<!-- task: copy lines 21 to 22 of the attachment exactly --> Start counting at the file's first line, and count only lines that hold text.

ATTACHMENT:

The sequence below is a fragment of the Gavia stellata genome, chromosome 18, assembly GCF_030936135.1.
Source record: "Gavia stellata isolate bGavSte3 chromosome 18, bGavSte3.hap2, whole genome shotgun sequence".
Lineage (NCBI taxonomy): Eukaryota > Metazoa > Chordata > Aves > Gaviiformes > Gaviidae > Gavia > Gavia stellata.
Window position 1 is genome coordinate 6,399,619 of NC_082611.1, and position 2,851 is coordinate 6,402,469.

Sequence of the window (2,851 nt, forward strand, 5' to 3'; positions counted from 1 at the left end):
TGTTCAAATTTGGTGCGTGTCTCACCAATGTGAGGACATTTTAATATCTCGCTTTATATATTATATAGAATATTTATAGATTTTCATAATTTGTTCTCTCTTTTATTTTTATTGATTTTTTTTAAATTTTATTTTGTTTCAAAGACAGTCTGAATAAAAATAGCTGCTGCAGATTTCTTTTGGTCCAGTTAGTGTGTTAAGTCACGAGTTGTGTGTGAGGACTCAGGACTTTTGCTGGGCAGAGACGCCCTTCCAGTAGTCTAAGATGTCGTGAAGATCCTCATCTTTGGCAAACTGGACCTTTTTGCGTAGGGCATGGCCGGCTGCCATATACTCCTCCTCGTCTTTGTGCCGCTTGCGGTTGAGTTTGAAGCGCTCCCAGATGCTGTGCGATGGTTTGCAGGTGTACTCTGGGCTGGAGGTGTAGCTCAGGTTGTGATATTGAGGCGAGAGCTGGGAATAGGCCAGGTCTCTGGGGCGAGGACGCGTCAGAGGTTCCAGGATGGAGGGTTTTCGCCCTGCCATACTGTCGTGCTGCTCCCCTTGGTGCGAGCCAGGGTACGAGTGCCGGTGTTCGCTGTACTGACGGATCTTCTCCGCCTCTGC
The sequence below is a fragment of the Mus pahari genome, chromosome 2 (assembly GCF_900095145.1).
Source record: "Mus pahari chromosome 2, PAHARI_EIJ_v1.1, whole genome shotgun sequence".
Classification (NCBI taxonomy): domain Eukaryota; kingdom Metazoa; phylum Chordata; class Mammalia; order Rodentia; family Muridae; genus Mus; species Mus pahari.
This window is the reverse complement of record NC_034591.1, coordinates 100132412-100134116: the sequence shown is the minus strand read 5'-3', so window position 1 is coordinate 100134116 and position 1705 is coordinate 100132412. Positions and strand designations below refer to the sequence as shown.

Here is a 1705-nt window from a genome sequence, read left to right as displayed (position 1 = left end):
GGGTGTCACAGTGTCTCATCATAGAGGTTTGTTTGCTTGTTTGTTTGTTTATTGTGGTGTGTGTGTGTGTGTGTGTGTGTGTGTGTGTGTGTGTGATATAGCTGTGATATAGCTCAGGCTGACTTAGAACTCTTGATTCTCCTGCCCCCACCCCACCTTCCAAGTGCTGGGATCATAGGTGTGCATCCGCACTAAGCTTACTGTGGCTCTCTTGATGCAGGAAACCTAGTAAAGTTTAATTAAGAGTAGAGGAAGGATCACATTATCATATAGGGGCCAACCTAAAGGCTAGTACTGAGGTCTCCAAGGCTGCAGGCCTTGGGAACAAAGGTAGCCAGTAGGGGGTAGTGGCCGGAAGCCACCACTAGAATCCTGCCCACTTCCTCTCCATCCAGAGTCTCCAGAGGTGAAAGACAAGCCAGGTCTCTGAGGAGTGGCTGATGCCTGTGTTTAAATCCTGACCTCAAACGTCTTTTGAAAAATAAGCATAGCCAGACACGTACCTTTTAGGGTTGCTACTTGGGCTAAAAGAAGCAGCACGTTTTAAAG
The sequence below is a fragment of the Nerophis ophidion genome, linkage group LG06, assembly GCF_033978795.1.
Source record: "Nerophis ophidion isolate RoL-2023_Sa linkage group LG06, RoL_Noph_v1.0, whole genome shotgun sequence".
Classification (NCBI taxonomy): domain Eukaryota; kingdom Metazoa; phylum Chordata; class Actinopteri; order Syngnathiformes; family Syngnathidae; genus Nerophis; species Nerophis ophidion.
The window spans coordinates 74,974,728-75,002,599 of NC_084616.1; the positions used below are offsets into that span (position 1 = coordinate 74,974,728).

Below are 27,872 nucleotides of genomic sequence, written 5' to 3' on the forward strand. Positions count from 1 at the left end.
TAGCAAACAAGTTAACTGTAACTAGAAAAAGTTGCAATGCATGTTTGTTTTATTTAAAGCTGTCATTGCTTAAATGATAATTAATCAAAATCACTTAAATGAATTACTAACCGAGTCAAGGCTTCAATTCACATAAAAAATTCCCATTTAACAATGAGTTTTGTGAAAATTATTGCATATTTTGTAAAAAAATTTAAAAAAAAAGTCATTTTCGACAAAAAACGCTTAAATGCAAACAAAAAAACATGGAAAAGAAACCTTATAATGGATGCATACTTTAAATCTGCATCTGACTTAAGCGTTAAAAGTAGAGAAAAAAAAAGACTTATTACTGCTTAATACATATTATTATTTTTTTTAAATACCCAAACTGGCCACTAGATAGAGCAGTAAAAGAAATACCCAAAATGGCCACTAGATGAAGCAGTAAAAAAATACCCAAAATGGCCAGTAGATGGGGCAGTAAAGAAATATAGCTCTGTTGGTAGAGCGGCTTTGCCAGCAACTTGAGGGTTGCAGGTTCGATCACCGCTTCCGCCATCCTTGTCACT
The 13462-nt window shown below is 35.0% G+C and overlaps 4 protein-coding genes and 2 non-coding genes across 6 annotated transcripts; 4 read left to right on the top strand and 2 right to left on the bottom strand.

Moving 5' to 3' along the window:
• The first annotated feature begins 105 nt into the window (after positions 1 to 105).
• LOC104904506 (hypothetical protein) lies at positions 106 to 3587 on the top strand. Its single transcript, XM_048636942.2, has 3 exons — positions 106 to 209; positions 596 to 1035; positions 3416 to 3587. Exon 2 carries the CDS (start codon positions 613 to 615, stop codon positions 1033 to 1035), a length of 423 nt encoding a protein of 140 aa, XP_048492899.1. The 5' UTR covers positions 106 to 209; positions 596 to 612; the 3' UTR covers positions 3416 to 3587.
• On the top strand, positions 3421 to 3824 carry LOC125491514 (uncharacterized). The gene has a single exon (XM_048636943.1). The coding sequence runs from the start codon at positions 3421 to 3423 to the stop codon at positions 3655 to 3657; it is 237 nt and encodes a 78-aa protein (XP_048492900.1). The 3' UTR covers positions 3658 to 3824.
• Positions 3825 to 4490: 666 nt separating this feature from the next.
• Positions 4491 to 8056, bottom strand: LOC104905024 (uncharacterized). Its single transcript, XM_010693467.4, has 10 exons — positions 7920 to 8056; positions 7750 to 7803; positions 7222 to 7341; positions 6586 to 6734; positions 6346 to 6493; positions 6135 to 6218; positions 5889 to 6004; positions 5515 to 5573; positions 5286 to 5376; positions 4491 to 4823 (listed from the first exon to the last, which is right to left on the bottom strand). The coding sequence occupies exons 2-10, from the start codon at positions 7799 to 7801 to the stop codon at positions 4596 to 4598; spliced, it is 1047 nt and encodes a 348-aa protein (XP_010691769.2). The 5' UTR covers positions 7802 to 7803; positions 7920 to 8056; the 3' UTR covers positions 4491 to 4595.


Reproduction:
• The first annotated feature begins 105 nt into the window (after positions 1 to 105).
• LOC104904506 (hypothetical protein) lies at positions 106 to 3587 on the top strand. Its single transcript, XM_048636942.2, has 3 exons — positions 106 to 209; positions 596 to 1035; positions 3416 to 3587. Exon 2 carries the CDS (start codon positions 613 to 615, stop codon positions 1033 to 1035), a length of 423 nt encoding a protein of 140 aa, XP_048492899.1. The 5' UTR covers positions 106 to 209; positions 596 to 612; the 3' UTR covers positions 3416 to 3587.